Re: substrate heating

Firstly Re: Slime in filter sponge (sorry I din't put that in the original
subject heading).

>From: u7211aa at sunmail_lrz-muenchen.de (Michael Irlbeck)
>Date: Wed, 07 Jun 95 08:20:16 EDT
>Subject: Re: slime in filter sponge
>>I used Seachems phosphate free acid buffer & then peat (much much much more
>>effective) to reduce pH.
> I would definitely go with either RO water or peat to reduce pH in
>the future.

I had been using RO water for over a year & got my pH to between 7.4 & 7.6
but I wanted to go lower - kinda learned my lesson though!

>I assume you mean peat being much more effective than the Seachem

Oh yes, the peat was MUCH more effective than both RO water & the Seachem
buffer but it colored the water just a little more than I wanted.

>I'm watching the slime closely. It's also on some the roots of the
>Limnobium floating plants and in the trickle filter, but not bad. My
>pH now is between 7.10 and 7.15. The stuff is really ugly. What do you
>think - algae or bacteria?

I actually think it's bacteria.  It gets in my filter in my 125 gal tank
as well as my 25 gal tank.  My 25 gal tank has been looking much better
since I added some hard tap water & increased the pH from 6.6 to 7.0.
The filters still have to be cleaned every other day though.

I used to have to shake it off the plants or rinse them in tap water but
it's less of a problem for me right now.

Also, Re: CO2 levels over 10 ppm

Well, my 125 gal tank is hovering around 8 ppm lately & the plants are
growing better than in my other tanks where CO2 is around 18 ppm, but
maybe pH is playing a role in this.  The 125 gal tank is pH 7.2 and the
others were 6.6, now 7.0.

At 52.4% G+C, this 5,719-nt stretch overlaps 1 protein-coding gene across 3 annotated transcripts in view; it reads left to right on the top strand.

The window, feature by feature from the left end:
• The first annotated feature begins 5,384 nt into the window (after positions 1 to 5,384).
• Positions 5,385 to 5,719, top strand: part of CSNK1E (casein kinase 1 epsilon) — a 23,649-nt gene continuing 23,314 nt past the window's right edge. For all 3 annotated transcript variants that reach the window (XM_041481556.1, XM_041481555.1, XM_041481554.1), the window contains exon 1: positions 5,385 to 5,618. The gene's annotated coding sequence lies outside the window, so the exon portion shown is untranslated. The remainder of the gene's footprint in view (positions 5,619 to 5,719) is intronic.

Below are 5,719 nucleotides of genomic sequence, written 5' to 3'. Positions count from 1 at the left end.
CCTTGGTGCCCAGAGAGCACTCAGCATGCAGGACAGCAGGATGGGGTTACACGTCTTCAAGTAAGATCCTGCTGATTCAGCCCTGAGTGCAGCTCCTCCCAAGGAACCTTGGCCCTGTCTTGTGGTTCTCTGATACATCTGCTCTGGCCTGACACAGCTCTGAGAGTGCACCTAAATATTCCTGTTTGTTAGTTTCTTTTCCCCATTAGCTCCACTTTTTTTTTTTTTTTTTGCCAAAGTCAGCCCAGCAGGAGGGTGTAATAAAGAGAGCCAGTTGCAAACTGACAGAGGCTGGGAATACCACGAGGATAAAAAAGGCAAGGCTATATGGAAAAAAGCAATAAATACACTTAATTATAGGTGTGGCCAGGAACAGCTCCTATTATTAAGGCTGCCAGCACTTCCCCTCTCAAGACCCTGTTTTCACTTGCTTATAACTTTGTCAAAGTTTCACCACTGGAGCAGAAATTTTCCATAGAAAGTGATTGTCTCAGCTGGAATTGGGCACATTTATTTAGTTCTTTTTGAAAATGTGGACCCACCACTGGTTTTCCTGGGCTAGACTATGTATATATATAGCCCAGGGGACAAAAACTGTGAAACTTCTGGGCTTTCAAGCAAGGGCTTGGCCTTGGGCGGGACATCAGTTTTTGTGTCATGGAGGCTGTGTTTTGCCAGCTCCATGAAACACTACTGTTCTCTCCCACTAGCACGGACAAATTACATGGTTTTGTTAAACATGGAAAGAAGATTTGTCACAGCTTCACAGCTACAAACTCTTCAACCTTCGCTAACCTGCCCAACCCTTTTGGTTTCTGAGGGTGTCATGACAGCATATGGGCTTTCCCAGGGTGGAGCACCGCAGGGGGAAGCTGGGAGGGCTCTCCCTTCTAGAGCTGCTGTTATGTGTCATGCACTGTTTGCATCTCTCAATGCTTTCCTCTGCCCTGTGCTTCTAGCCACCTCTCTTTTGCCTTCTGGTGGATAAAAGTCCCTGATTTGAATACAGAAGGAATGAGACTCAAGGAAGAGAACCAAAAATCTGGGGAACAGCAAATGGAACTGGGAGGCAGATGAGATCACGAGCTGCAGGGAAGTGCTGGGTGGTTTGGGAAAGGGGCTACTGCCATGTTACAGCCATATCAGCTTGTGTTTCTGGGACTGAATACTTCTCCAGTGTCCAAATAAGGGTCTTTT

Now, Re: substrate heating

>I get pedantic when speculation on my part (about the possible
>equivalency between under-tank heating and substrate heating coils)
>gets vehemently refuted with what turns out to be more speculation
>cloaked in science and engineering terminology.
>Some people are going through a lot of trouble to design DIY substrate
>heating systems.  I imagine they might be rather ticked off if they found out
>later that they could have achieved comparable results with a simple
>and inexpensive under-tank heater.  From this thread it would seem that
>there is no definitive answer at the moment.
>- --
>Kevin Conlin   kcconlin at cae_ca   "We're Canadians.  We HAVE to be polite"

I am also wondering if just substrate circulation by UGF is as good as
heating cables since my 125 gal tank looks just as good as a friends 110
gal tank with Dupla setup (heating cables, laterite in bottom third of
gravel, 2-3 mm gravel, CO2 tank, metal halide lights) & my 125 gal tank
has UGF, hodge podge of fertilizers, 2-6 mm gravel, DIY CO2 & 180 W of
strip lights.

I've been considering heating cables + laterite for my 25 gal tank which
has anaerobic substrate after 18 months (the 125 gal tank is 2 years old)
& I have the laterite on hand & an engineer friend looking at the DIY
heating cables article in Aquarium Fish Magazine.  

My current worry is that undergravel heating cables may overheat the tank
too much.  It is already currently 83 degrees with the heaters unplugged
& the water level about 2 inches below the lights & glass top open to
allow airflow & the aquaclear 150's to cool the water a little as it drops
into the tank.  The air temp was about 90 today but cooled down to 70
tonight but the tank stays pretty constant (even though I put a tray of
ice-cubes in!).  Last year my tanks got above 85 in the summer which
did not seem to adversely affect fish or plants but I'm worried that
heating cables may just add to this problem.  Any comments?  I'm
strongly veering towards UGF for the tank now!

Thanks for all the advice!